Are SSD Prices About To Plummet? What You Need To Know Before Buying
Pricing on solid state drive (SSD) storage is on track to undergo a "noticeable and cyclical downward correction" very soon, according to a couple of analysts at TrendForce, a market research firm. In a new report, analysts Ben Yeh and Bryan Ao point to an oversupply and other reasons why SSDs are about to become cheaper.
Furthermore, the predicted price correction will apply to both enterprise and client SSD models, the analysts say. If their pulse of the NAND flash memory and storage market is correct, SSDs prices will drop anywhere from 10-15 percent in the first quarter of 2022. That means you could be get more bang (or capacity) for your buck in a month or so. This is encouraging, as earlier this year it was predicted that SSD prices could actually go up instead of down.
One of the reasons stated in the report is that major smartphone brands are winding down their procurement activities for the holiday season. In doing so, the market for NAND flash chips is expected to remain in a state of oversupply.
The analysts also note that NAND chip suppliers have begun transitioning their output to higher-layer technologies, resulting in "supply growth that noticeably outpaces demand." That said, other components, such as controller ICs, are in tight supply so the upcoming price adjustment for SSDs won't be quite as severe as previously expected, at least in the short term. Looking longer term, it's another story.
"Moving ahead to 2022, however, the supply of relevant components is expected to gradually improve, so the market for various NAND flash products will also likely shift towards a noticeable oversupply. As a result, prices of NAND flash products will steadily decline before the arrival of the peak season in 3Q22," the analysts note in their SSD report.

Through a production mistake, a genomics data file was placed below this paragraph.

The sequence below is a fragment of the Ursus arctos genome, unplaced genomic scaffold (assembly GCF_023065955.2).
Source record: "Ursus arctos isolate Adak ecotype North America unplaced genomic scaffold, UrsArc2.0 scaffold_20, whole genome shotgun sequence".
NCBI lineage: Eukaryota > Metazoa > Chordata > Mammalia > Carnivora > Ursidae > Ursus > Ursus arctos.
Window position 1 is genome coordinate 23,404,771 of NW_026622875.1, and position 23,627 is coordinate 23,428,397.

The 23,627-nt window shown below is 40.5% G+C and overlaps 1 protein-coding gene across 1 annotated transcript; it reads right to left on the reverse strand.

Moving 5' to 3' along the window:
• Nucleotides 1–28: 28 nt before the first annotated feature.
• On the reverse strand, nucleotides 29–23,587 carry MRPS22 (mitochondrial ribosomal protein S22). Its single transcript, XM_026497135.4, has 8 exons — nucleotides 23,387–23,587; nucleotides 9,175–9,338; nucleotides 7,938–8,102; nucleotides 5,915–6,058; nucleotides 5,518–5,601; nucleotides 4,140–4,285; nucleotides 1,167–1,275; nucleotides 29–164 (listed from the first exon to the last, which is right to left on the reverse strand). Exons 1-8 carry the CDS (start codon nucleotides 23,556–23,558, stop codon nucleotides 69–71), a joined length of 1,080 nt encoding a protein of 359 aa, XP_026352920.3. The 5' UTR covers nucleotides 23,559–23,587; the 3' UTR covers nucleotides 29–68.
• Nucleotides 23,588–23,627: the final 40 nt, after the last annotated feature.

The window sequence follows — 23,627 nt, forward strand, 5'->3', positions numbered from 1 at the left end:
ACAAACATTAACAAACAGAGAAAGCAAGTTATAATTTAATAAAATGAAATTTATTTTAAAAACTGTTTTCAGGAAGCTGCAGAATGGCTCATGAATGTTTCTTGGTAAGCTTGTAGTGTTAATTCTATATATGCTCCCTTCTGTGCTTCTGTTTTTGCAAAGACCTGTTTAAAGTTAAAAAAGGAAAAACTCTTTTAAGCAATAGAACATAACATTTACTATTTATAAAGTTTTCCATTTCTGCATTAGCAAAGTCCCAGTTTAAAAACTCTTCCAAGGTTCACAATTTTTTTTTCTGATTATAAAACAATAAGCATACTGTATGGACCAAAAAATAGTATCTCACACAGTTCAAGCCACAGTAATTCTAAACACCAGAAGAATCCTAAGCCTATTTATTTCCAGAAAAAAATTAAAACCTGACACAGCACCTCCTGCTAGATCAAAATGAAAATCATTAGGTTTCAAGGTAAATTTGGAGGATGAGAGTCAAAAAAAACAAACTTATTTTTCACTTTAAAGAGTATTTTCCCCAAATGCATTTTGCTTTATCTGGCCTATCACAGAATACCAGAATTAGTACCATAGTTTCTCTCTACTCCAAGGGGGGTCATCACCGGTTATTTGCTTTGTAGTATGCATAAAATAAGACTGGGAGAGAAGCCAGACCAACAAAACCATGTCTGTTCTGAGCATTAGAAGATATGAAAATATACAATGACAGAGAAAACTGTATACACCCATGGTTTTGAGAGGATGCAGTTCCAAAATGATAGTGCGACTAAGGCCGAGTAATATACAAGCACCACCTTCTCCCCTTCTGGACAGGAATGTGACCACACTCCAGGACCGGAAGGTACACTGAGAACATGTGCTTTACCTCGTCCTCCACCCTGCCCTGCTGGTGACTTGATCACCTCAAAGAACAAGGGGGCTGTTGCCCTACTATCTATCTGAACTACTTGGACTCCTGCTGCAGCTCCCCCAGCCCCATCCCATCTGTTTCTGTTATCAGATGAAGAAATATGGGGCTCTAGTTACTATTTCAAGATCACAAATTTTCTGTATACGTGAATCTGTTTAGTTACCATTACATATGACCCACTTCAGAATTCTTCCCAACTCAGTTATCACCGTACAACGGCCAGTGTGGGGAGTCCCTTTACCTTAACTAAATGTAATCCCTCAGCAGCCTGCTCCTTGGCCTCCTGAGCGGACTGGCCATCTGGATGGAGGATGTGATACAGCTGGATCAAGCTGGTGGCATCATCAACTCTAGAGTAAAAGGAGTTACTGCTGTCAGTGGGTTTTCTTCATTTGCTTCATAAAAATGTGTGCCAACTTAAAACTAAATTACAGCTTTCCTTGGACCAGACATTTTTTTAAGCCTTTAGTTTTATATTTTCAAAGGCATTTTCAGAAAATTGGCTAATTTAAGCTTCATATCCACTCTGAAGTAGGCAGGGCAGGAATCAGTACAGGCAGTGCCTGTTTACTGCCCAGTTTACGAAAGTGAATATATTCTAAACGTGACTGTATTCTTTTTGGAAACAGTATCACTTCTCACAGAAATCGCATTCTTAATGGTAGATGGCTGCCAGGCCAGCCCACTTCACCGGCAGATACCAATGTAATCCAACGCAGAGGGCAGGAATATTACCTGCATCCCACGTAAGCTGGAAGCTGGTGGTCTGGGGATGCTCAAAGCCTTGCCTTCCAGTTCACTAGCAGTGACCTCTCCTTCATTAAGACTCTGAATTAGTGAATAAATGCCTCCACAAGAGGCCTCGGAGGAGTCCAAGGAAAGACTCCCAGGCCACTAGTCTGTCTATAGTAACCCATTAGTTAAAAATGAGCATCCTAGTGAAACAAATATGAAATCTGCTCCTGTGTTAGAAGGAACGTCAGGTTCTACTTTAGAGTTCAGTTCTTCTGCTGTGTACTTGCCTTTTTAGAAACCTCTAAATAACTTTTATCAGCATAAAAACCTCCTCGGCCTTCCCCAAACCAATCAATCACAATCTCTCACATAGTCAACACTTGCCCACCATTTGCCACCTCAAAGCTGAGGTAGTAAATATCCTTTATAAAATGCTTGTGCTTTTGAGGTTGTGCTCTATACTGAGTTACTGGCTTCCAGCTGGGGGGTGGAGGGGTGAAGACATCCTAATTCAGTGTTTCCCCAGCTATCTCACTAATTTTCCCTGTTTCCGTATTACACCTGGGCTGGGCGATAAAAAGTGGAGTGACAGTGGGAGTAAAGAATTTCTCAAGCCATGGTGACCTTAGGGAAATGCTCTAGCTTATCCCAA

Looking ahead to next quarter, client SSDs specifically—consumer models that end up in your desktop PC and laptop—are expected to drop by as much as 10 percent. In addition, the average storage capacity is predicted to increase to 567GB in 2022. If true, we should see fewer laptops and pre-built desktops shipping with 256GB SSDs.
We'll have to wait and see how the market actually unfolds. As things stand, SSDs are often on sale, especially at the end of the year when the holiday shopping seasons gets underway. For example, here are some SSD deals available right now...
- 1TB WD Black SN850 (PCIe 4.0): $164.99 (save $65)
- 1TB Samsung 980 (PCIe 3.0): $109.99 (save $30)
- 1TB WD Black SN750 (PCIe 4.0): $109.99 (save $20)
- 1TB SK Hynix Gold S31 (SATA): $94.98 (save $40.01)
- 1TB WD Blue SN570 (PCIe 3.0): $89.99 (save $20)
Depending on what kind of speed and interface you're after, a 1TB SSD can be had for less than $100. Mechanical hard disk drives (HDDs) still offer the best price per gigabyte in terms of sheer storage capacity, but as far as SSDs go, the overall bang-for-buck factor is pretty good, up to a certain point.